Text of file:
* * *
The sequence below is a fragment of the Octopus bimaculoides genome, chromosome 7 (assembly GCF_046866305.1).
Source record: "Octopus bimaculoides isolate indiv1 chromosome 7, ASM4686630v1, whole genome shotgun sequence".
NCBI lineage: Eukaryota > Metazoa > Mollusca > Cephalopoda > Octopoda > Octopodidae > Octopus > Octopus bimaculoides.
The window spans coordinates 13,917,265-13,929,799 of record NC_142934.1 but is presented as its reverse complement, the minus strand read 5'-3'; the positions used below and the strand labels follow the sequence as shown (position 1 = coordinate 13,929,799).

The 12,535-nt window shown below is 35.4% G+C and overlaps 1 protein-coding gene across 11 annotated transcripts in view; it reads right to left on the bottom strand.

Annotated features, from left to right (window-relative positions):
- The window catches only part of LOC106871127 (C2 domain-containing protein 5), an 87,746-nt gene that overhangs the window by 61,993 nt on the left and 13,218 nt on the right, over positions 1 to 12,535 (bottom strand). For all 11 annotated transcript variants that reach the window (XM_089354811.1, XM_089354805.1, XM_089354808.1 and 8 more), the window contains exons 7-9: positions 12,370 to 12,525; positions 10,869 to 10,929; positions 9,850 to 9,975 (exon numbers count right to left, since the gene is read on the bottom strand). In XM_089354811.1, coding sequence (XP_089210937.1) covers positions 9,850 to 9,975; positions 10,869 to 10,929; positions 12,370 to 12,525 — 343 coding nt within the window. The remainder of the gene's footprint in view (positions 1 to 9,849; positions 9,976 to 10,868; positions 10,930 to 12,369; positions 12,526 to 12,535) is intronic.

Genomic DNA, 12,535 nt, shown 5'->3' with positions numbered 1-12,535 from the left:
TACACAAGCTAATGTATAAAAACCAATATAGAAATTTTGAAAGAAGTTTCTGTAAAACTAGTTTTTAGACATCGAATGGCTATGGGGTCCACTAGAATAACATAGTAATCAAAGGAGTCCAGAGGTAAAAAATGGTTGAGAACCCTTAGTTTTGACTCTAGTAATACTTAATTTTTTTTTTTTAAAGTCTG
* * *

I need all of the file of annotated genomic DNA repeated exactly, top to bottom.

The sequence below is a fragment of the Octopus bimaculoides genome, chromosome 7 (assembly GCF_046866305.1).
Source record: "Octopus bimaculoides isolate indiv1 chromosome 7, ASM4686630v1, whole genome shotgun sequence".
NCBI lineage: Eukaryota > Metazoa > Mollusca > Cephalopoda > Octopoda > Octopodidae > Octopus > Octopus bimaculoides.
The window spans coordinates 13,917,265-13,929,799 of record NC_142934.1 but is presented as its reverse complement, the minus strand read 5'-3'; the positions used below and the strand labels follow the sequence as shown (position 1 = coordinate 13,929,799).

The 12,535-nt window shown below is 35.4% G+C and overlaps 1 protein-coding gene across 11 annotated transcripts in view; it reads right to left on the bottom strand.

Annotated features, from left to right (window-relative positions):
- The window catches only part of LOC106871127 (C2 domain-containing protein 5), an 87,746-nt gene that overhangs the window by 61,993 nt on the left and 13,218 nt on the right, over positions 1 to 12,535 (bottom strand). For all 11 annotated transcript variants that reach the window (XM_089354811.1, XM_089354805.1, XM_089354808.1 and 8 more), the window contains exons 7-9: positions 12,370 to 12,525; positions 10,869 to 10,929; positions 9,850 to 9,975 (exon numbers count right to left, since the gene is read on the bottom strand). In XM_089354811.1, coding sequence (XP_089210937.1) covers positions 9,850 to 9,975; positions 10,869 to 10,929; positions 12,370 to 12,525 — 343 coding nt within the window. The remainder of the gene's footprint in view (positions 1 to 9,849; positions 9,976 to 10,868; positions 10,930 to 12,369; positions 12,526 to 12,535) is intronic.

Genomic DNA, 12,535 nt, shown 5'->3' with positions numbered 1-12,535 from the left:
TACACAAGCTAATGTATAAAAACCAATATAGAAATTTTGAAAGAAGTTTCTGTAAAACTAGTTTTTAGACATCGAATGGCTATGGGGTCCACTAGAATAACATAGTAATCAAAGGAGTCCAGAGGTAAAAAATGGTTGAGAACCCTTAGTTTTGACTCTAGTAATACTTAATTTTTTTTTTTTAAAGTCTG